Cook’s latest novel establishes a fragmented synchronicity between the events of 9/11 and an attempt to assassinate Adolf Hitler. With a serpentine narrative circling around plots and counter-plots, terrorists and spies are tied to the rise of fascism while an equally brutal Marxist regime festers, with more villains and thugs and political heroes than one can ever imagine.
Beginning on the aftermath of the September 11 terror attacks, what starts out as an interview with ninety-one-year-old Thomas Jefferson Danforth by young foreign affairs operative Paul Crane soon becomes an international espionage tale as the choking dust of the Towers’ collapse settles around them. Washington is positive that Danforth - a old-world
figure from a bygone age - might have something to add to the intelligence
community. Danforth is only too happy to offer up his advice, his calm responses flowing from “paranoid passion as much as policy.”
Cook constructs a clever house of cards around Crane’s first-person narrative, but at the heart of the story is Danforth in
1939 New York, a world of salubrious old-town bars and snowy nights where a man called Clayton enlists him for a secret mission called The Project. A world traveler and speaker of several languages, Danforth is considered a perfect for the job in this “monster-making age."
A sentimentalist with a Conradian sense of the revolutionary, Danforth finds himself drawn into deadly intrigue when he meets frenetic, mysterious Anna Klein. Never one to face the “blind play of circumstance,” Danforth commits himself to The Project with the caveat that he will provide a cover identity for Anna. As Danforth progresses further into the case, the ever-enigmatic Anna becomes an unexpected and welcome ally.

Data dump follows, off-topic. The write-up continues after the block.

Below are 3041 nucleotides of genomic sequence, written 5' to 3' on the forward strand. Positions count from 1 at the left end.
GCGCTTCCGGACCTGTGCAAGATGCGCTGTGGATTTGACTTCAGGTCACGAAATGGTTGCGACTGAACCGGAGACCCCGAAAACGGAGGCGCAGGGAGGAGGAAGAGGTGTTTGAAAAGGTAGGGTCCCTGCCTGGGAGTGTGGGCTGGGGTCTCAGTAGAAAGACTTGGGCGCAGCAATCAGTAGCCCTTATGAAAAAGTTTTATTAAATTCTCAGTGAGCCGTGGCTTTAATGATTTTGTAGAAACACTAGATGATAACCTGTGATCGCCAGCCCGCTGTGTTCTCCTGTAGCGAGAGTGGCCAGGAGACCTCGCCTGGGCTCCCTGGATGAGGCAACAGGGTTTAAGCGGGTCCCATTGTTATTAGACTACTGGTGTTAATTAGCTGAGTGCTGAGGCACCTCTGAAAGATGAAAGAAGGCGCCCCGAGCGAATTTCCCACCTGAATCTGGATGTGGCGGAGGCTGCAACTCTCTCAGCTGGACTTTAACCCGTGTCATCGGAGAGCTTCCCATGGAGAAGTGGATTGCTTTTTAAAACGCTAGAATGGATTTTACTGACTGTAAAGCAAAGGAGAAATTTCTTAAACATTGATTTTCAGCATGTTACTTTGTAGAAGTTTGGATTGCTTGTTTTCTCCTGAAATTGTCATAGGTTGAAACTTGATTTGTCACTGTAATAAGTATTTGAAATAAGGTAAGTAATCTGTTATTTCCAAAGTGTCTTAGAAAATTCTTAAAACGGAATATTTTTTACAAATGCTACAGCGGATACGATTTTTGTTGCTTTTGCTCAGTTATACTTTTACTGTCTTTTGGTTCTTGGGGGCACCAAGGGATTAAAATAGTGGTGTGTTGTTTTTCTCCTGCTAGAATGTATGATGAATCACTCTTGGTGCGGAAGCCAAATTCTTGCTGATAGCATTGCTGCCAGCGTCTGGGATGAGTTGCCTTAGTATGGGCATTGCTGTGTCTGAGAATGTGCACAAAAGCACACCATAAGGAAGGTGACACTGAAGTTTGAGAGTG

Throughout, Anna’s transformation is truly stunning. “Like religious martyrs who walk towards their execution sites,” Anna walks into her future as Hitler’s assassin, her fervor in stark counterpoint to the hesitant Danforth, who cannot help but become romantically fixated. In the guise of a disordered young woman in a Greenwich Village bar, an accomplished art dealer’s assistant, an assassin or spy, Anna’s true identity (and Danforth’s post-war search for her) forms the dramatic core of Cook’s dense novel.
In this world of German sympathizers, freedom fighters battle without reserve or limits, determined to bring down the Nazi regime. Most compelling is an appearance of the Fuehrer himself, his small round eyes reflecting the sufferings of his youth. Scenes of terrifying torture play out, “fear coming from the walls like odor”, and Danforth,
wrecked by the war, descends into Soviet Russia in search of his one true love.
Although espionage novels are not usually to my taste, Cook excels in creating a circular plot where evil co-exists with fanatical zeal. We follow Danforth from callow youth to shallow adventurist to tormented romantic obsessive and finally on to amateur assassin, a picture of this hate-filled man who might at last personify the very thing he seeks: vengeance.